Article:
Photographic memory is a term used to describe a person who can recall visual information in great details. It’s often confused with eidetic memory, an ability to vividly recall images from memory after only a few instances of exposure. If memory worked just like a photograph, these folks would have the ability to quickly reproduce the written text in reverse order by reading the photo. However, people can’t do this.
In most photographic memory books the techniques used are to help people develop memory skills. Not through capturing a mental picture of what they see, but learning certain tricks to make recalling the information possible
There are different ways people train their memory. For example, most children memorized the alphabet by singing the alphabet song. The idea of setting the letter to music made it more fun to learn than simply through repetition.
Not All Books Teach Same Photographic Memory Habits
People learn on different levels, people learn to train their memories through different methods. When someone writes photographic memory books they write about the techniques that have worked for them and a few others. People on the same learning skill level can probably use these P.M. books to improve their information retention skills.
However, another person may not realize the same success and may find other P.M. books, written from a different perspective to more beneficial. Unfortunately, there are no one size fits all P.M. books that can supply the same level of help for everyone.
Many people with excellent memory use elaborate techniques to assist them to remember. While others can very easily recall huge amounts of autobiographical information spanning the majority of the lifetime. Improving a person’s memory is high on the list of many individuals and there have even been drugs and natural remedies claiming to help improve memory. But they do not have the same positive impact on everyone similar to photographic memory books.
Develop Your Photographic Memory
When training yourself to get photographic memory, the first, and most important step is to make sure that your eyes are relaxed. If you’re working with your eye muscles engaged, then you will have a lot of difficulty using your peripheral vision, effectively taking away sixty percent of your field of vision. To relax your eyes, hold your head still and move them slowly up and down, then left to right, and try to keep your mind clear. In about ten seconds or so, you should feel your face and eyes loosen up and be ready for action.
One of the keys to training a photographic memory is to make very effective use of your peripheral vision, and to see the whole picture of things by expanding your field of view. Taking a wide lens when you look at a diagram allows you to take in the whole thing, and see more of the image. Instead of focusing on a detail, try to space out your eyes and focus on a single space, but to look out through the edges of your eyes and see the perimeter. This is something that many people trying to get photographic memory struggle with, because it doesn’t seem logical to pick up details without focusing on them, but it does work.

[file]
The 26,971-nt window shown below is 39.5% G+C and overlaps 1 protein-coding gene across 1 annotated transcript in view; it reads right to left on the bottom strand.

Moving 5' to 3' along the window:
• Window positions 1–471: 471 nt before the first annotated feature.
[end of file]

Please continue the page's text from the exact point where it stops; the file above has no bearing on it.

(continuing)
The Best Way to Get Photographic Memory
The next trick is entirely mental, and that makes it very hard for some people to do, but it is the essence of how to get photographic memory. When you are focusing on an image, no matter where you see it, fix it in your mind, and see the whole thing using the power of your peripheral vision. Then, in order to get it wholly in your visual spectrum of memory, you need to start changing the image in your mind.
Imagine a dial that allows you to turn up the brightness and contrast of the image to a point where every detail on the page becomes defined and visible in detail.
Use your TV to get photographic memory
If you have trouble with this at first, don’t worry. It takes a whole lot of practice to develop photographic memory. Some people are born with the tools to do this, while others need to work at it.
One of the easiest ways to learn this last step is to play with your television. Put in a movie with a vibrant, busy setting, preferably a wide-view scene, and pause it. Then use the menu to scan through and change the brightness and contrast settings while focusing in on the picture with your eyes. If you have trouble recalling the details now, that’s fine. All you’re doing here is seeing what this process might look like if you were to do it mentally.